Bishop is, there let the multitude of believers be;
|If you are of
the opinion that the Catholic Church ruthlessly, without
warrant, and in violation of God's law, played with the Decalogue and
instituted Sunday as the day of worship, you are, in fact, admitting
that the VERY earliest Christians were, indeed, Catholic.
St. Ignatius, friend of the Apostle Peter and apppointed by him as the Bishop of Antioch, wrote in his first century Epistle to the Magnesians:
From the first century Didache, Chapter 14, "Christian Assembly on the Lord's Day":
Letter of Barnabas 15:6-8, written in A.D. 74, at the end of a few paragraphs on the old Jewish Shabat vs. the Christian Lord's Day, wrote:
"We keep the eighth day [Sunday] with joyfulness, the day also on which Jesus rose again from the dead."
And what about
Justin Martyr, a Palestinian (born around the year A.D. 100) who
converted to Christianity in about A.D.130 and was martyred in A.D. 165
.? He wrote: "On the day called the Feast of the Sun, all who live in
towns or in the country assemble in one place, and the memoirs of the
Apostles or the writings of the Prophets are read as time permits.
Then, when the reader has ended, the President instructs and encourages
the people to practice the truths contained in the Scripture lections.
Thereafter, we all stand up and offer prayers together ... Our prayers
being ended, we salute one another with a kiss. Then bread, and a cup
of wine mixed with water, are brought to him who presides over the
brethren. He, taking them, offers praise and glory to the Father of all
through the Name of the Son and the Holy Spirit, and giving thanks at
great length for that we have been counted worthy to receive these
gifts from God; and when he finishes the prayers and thanksgivings all
the people present cry aloud, Amen ... After the President [the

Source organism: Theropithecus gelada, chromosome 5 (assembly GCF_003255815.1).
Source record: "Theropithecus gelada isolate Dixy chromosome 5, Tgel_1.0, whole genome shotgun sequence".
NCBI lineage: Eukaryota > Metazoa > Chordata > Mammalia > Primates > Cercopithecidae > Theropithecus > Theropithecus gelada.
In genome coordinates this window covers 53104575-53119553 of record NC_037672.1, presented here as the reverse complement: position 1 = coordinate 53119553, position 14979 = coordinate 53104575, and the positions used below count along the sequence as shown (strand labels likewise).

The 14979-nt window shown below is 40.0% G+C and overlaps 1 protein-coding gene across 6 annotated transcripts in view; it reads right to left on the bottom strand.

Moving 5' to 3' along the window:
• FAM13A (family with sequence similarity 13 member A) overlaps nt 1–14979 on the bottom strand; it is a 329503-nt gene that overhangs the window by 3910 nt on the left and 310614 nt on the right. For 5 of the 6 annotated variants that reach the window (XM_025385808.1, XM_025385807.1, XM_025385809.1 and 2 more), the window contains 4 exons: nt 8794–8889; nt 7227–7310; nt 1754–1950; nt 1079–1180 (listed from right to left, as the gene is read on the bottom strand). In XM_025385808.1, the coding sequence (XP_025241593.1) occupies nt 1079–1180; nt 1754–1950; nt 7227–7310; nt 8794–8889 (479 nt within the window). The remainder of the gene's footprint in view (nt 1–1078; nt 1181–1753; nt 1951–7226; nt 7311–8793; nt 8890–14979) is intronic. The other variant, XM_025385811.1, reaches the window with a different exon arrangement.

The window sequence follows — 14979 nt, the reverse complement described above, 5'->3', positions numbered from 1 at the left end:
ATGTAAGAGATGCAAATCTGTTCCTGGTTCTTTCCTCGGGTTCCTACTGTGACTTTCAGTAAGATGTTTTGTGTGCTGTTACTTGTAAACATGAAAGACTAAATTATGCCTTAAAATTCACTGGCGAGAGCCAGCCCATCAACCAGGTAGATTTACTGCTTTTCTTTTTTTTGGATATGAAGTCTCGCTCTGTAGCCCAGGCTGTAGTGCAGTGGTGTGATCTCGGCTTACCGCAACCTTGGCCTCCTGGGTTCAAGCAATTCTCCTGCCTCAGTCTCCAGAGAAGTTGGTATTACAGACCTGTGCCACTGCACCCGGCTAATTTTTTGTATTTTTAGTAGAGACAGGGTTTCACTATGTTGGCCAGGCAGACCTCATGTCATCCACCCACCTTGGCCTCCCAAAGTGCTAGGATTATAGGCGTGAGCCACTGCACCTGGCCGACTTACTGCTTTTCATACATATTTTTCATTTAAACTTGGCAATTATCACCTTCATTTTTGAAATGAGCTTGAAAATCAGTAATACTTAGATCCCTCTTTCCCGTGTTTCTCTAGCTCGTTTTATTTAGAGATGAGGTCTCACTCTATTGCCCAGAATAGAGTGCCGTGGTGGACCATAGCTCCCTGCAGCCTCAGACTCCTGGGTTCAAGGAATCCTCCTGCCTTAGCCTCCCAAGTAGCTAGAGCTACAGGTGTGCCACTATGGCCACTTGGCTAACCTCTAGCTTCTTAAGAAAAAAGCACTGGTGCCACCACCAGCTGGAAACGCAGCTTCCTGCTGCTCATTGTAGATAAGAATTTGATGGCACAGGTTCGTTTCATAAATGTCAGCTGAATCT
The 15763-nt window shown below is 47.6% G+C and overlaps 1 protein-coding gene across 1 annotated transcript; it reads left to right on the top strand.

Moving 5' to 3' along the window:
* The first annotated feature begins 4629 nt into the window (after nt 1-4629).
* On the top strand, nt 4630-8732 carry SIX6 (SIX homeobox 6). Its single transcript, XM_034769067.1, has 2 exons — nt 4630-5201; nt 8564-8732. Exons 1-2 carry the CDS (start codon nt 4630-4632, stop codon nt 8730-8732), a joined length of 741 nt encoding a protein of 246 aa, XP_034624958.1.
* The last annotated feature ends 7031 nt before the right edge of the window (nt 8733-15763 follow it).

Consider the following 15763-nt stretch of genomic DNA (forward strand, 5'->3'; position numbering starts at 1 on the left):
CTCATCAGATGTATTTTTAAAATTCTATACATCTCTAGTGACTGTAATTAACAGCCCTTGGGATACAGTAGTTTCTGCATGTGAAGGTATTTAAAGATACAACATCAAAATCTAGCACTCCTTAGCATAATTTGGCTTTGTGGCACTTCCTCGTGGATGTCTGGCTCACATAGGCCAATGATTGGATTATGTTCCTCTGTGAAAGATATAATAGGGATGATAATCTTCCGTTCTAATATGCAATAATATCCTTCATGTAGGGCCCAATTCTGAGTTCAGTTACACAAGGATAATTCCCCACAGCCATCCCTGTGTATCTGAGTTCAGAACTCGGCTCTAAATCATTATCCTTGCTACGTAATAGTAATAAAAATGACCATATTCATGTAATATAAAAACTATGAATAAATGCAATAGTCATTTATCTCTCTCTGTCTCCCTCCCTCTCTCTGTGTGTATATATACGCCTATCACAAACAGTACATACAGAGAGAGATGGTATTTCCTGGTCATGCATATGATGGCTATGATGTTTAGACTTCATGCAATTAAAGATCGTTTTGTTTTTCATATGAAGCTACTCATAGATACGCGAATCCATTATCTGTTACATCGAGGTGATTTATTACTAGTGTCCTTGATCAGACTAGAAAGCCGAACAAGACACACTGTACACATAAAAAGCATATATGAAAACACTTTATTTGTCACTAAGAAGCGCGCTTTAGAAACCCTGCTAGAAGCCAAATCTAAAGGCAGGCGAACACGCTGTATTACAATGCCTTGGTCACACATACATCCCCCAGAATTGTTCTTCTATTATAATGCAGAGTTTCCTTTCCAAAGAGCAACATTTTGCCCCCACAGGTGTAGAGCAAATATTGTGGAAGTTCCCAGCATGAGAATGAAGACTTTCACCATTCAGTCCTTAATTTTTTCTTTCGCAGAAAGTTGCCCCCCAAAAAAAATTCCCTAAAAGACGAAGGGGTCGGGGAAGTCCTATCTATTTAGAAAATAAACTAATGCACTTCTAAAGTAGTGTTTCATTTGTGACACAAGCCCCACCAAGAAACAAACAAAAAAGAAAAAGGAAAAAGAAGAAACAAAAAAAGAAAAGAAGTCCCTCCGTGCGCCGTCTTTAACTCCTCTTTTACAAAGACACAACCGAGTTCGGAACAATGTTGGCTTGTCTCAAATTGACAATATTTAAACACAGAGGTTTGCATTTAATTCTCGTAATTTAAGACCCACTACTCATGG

presiding priest] has given thanks and all the people have said Amen,
those among us who are called deacons give to all present ... the bread
and wine mixed with water over which thanks has been given, and carry
it also to those who are absent. And this food is called Eucharist by
us, of which it is not right for any one to partake save only he who
believes that the things taught by us are true, and is washed with the
washing that is for the forgiveness of sins and regeneration, and so
lives as Christ commanded us."
We celebrate the
Lord's Day, the day when Jesus Christ walked out of His tomb and the
fruits of fulfillment of the Old Testament prophecies were made clear.
Relevant ScriptureMatthew 5:18 For verily I say unto you, Till heaven and earth pass, one jot or one tittle shall in no wise pass from the law, till all be fulfilled. [and when was it fulfilled? John 19:30 When Jesus therefore had received the vinegar, he said, It is finished: and he bowed his head, and gave up the ghost.]
And the Pharisees said unto him, Behold, why do they on the sabbath day that which is not lawful? And he said unto them, Have ye never read what David did, when he had need, and was an hungred, he, and they that were with him? How he went into the house of God in the days of Abiathar the high priest, and did eat the shewbread, which is not lawful to eat but for the priests, and gave also to them which were with him? And he said unto them, The sabbath was made for man, and not man for the sabbath: Therefore the Son of man is Lord also of the sabbath.
And upon the first day of the week, when the disciples came together to break bread, Paul preached unto them, ready to depart on the morrow; and continued his speech until midnight.
1 Corinthians 16:2
Upon the first day of the week let every one of you lay by him in store, as God hath prospered him, that there be no gatherings when I come.
Christ hath redeemed us from the curse of the law, being made a curse for us: for it is written, Cursed is every one that hangeth on a tree: That the blessing of Abraham might come on the Gentiles through Jesus Christ; that we might receive the promise of the Spirit through faith.
Let no man therefore judge you in meat, or in drink, or in respect of an holyday, or of the new moon, or of the sabbath days